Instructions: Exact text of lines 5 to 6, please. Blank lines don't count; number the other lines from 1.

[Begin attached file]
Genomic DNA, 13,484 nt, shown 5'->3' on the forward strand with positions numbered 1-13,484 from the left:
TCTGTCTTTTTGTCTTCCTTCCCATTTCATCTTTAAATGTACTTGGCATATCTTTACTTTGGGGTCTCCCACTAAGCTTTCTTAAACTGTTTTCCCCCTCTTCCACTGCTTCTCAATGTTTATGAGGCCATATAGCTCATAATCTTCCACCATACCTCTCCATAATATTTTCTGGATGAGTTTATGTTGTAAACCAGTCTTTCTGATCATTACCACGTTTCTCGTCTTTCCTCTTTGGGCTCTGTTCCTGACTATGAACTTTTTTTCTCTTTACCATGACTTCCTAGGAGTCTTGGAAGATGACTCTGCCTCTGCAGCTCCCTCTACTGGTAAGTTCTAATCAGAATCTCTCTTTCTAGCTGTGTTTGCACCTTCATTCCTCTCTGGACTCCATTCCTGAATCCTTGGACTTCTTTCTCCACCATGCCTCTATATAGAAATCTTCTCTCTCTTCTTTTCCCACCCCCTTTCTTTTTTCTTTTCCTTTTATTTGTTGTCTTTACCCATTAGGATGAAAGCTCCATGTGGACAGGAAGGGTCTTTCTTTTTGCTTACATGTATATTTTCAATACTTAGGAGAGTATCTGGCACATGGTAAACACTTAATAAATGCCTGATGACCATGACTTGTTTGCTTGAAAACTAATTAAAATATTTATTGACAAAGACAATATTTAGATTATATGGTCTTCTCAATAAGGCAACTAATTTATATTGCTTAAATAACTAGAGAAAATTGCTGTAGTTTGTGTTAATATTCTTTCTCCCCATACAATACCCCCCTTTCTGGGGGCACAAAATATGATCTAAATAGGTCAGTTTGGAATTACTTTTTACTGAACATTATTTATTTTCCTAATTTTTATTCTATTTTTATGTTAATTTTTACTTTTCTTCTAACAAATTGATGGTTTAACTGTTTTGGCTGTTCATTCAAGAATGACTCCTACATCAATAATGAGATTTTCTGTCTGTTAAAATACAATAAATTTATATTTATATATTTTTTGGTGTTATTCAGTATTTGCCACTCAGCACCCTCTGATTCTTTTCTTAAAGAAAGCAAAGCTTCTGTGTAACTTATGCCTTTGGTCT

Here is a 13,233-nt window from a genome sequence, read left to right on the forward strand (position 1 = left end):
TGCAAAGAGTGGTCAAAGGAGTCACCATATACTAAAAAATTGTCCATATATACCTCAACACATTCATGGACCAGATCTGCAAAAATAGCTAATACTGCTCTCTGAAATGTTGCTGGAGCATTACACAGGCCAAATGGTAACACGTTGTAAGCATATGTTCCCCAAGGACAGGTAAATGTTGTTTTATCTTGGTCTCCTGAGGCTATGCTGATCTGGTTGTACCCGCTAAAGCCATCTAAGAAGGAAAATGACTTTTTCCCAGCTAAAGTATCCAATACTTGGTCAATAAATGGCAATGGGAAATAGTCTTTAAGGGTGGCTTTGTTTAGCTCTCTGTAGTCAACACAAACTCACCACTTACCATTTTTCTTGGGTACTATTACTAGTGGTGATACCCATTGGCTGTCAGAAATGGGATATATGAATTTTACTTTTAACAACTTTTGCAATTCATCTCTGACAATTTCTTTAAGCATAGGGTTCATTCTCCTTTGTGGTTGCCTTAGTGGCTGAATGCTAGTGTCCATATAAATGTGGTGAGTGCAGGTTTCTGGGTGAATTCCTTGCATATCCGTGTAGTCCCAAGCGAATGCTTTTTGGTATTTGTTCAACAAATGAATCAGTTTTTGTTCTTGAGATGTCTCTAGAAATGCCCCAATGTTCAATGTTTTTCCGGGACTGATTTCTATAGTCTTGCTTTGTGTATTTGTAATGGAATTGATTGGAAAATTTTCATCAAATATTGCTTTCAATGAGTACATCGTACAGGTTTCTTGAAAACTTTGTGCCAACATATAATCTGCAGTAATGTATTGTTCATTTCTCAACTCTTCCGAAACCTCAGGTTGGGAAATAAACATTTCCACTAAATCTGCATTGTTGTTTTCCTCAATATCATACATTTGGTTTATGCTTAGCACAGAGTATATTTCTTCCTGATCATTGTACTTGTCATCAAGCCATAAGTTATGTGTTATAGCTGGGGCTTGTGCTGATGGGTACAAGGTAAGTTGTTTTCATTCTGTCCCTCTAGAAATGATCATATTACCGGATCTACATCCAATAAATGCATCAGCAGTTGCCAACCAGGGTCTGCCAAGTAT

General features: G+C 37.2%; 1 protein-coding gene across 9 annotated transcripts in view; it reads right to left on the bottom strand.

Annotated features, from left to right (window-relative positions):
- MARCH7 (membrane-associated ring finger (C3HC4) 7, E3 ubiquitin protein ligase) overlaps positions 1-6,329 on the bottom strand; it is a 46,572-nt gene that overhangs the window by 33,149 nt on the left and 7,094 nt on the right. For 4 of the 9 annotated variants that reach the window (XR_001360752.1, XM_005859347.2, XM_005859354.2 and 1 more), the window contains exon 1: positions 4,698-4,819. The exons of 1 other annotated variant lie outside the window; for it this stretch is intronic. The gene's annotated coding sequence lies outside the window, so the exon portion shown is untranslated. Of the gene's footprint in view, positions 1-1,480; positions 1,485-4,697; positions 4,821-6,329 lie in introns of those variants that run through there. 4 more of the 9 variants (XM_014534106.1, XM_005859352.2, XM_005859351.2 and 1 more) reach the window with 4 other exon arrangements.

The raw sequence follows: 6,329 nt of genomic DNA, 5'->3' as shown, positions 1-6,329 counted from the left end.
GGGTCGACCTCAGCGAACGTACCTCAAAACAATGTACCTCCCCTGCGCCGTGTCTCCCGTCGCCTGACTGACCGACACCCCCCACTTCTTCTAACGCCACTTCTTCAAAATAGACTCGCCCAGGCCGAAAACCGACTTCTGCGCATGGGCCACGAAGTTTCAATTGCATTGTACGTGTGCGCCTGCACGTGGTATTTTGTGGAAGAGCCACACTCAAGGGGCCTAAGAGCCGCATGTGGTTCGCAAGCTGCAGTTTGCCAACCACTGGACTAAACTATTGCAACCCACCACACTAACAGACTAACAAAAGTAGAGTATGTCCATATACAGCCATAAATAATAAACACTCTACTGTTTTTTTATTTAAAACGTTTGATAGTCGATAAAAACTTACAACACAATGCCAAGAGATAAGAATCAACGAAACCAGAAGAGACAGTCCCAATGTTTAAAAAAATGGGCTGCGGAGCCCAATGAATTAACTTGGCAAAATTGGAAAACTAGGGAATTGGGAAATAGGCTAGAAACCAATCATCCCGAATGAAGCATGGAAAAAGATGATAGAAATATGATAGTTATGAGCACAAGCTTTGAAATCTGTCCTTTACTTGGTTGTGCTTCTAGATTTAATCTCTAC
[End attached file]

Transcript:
General features: G+C 37.2%; 1 protein-coding gene across 9 annotated transcripts in view; it reads right to left on the bottom strand.

Annotated features, from left to right (window-relative positions):